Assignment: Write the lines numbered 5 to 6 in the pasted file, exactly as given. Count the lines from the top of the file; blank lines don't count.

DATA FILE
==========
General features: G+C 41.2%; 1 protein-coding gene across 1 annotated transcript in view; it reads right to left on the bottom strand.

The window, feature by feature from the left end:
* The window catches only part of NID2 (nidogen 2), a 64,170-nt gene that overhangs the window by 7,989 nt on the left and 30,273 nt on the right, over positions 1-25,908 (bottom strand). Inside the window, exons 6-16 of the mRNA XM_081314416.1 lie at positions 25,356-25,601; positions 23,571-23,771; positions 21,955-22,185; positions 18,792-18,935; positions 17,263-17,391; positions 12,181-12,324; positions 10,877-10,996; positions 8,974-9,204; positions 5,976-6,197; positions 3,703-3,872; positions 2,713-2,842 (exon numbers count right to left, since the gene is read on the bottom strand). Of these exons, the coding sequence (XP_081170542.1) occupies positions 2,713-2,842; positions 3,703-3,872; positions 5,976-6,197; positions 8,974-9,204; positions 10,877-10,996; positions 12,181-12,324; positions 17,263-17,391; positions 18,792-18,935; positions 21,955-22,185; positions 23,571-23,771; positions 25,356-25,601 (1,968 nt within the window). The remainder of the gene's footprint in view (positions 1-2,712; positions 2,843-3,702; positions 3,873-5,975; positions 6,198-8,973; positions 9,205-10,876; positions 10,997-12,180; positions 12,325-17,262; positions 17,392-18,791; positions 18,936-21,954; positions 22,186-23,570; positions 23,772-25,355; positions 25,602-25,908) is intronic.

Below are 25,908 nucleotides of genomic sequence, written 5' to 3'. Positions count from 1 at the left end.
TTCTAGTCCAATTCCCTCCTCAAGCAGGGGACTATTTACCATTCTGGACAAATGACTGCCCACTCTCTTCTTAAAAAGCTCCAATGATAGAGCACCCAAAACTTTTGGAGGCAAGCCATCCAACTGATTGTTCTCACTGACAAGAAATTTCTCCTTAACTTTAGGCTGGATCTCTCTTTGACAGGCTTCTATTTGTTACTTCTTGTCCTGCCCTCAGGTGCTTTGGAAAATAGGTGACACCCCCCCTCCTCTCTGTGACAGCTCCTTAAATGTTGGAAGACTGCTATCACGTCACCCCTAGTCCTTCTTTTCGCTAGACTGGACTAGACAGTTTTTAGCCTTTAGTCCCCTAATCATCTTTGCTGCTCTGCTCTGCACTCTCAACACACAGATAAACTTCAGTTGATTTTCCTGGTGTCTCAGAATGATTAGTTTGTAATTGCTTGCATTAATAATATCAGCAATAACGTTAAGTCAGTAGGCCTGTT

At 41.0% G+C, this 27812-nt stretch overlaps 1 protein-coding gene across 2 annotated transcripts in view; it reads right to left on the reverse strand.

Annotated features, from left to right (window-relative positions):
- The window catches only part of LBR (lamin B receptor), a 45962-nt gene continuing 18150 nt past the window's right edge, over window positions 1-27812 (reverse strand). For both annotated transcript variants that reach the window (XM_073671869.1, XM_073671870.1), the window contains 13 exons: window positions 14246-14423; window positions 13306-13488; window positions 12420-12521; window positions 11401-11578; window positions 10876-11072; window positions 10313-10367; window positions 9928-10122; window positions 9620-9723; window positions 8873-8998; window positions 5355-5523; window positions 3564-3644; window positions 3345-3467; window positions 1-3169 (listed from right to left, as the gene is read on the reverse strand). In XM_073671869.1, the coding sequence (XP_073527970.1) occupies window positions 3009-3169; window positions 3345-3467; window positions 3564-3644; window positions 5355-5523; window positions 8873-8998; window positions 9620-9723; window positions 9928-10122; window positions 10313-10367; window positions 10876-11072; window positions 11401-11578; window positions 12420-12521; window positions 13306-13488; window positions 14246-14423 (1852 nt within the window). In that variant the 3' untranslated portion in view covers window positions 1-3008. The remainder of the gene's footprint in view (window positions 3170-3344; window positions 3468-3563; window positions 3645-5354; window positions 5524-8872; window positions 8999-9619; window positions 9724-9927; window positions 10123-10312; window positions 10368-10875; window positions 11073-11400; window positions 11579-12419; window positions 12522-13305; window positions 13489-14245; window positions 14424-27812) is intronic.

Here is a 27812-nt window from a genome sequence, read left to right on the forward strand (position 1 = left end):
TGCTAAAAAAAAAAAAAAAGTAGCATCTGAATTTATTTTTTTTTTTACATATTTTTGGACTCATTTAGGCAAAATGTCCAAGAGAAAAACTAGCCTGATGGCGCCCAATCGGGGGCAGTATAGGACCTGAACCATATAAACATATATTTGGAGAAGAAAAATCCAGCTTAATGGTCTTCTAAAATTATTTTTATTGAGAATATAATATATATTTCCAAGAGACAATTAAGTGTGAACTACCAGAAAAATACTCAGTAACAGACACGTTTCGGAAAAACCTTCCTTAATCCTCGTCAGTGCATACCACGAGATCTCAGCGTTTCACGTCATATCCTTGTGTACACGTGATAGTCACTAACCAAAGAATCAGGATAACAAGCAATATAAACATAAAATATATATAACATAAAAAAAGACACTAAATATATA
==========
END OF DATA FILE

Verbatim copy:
TTCTAGTCCAATTCCCTCCTCAAGCAGGGGACTATTTACCATTCTGGACAAATGACTGCCCACTCTCTTCTTAAAAAGCTCCAATGATAGAGCACCCAAAACTTTTGGAGGCAAGCCATCCAACTGATTGTTCTCACTGACAAGAAATTTCTCCTTAACTTTAGGCTGGATCTCTCTTTGACAGGCTTCTATTTGTTACTTCTTGTCCTGCCCTCAGGTGCTTTGGAAAATAGGTGACACCCCCCCTCCTCTCTGTGACAGCTCCTTAAATGTTGGAAGACTGCTATCACGTCACCCCTAGTCCTTCTTTTCGCTAGACTGGACTAGACAGTTTTTAGCCTTTAGTCCCCTAATCATCTTTGCTGCTCTGCTCTGCACTCTCAACACACAGATAAACTTCAGTTGATTTTCCTGGTGTCTCAGAATGATTAGTTTGTAATTGCTTGCATTAATAATATCAGCAATAACGTTAAGTCAGTAGGCCTGTT

At 41.0% G+C, this 27812-nt stretch overlaps 1 protein-coding gene across 2 annotated transcripts in view; it reads right to left on the reverse strand.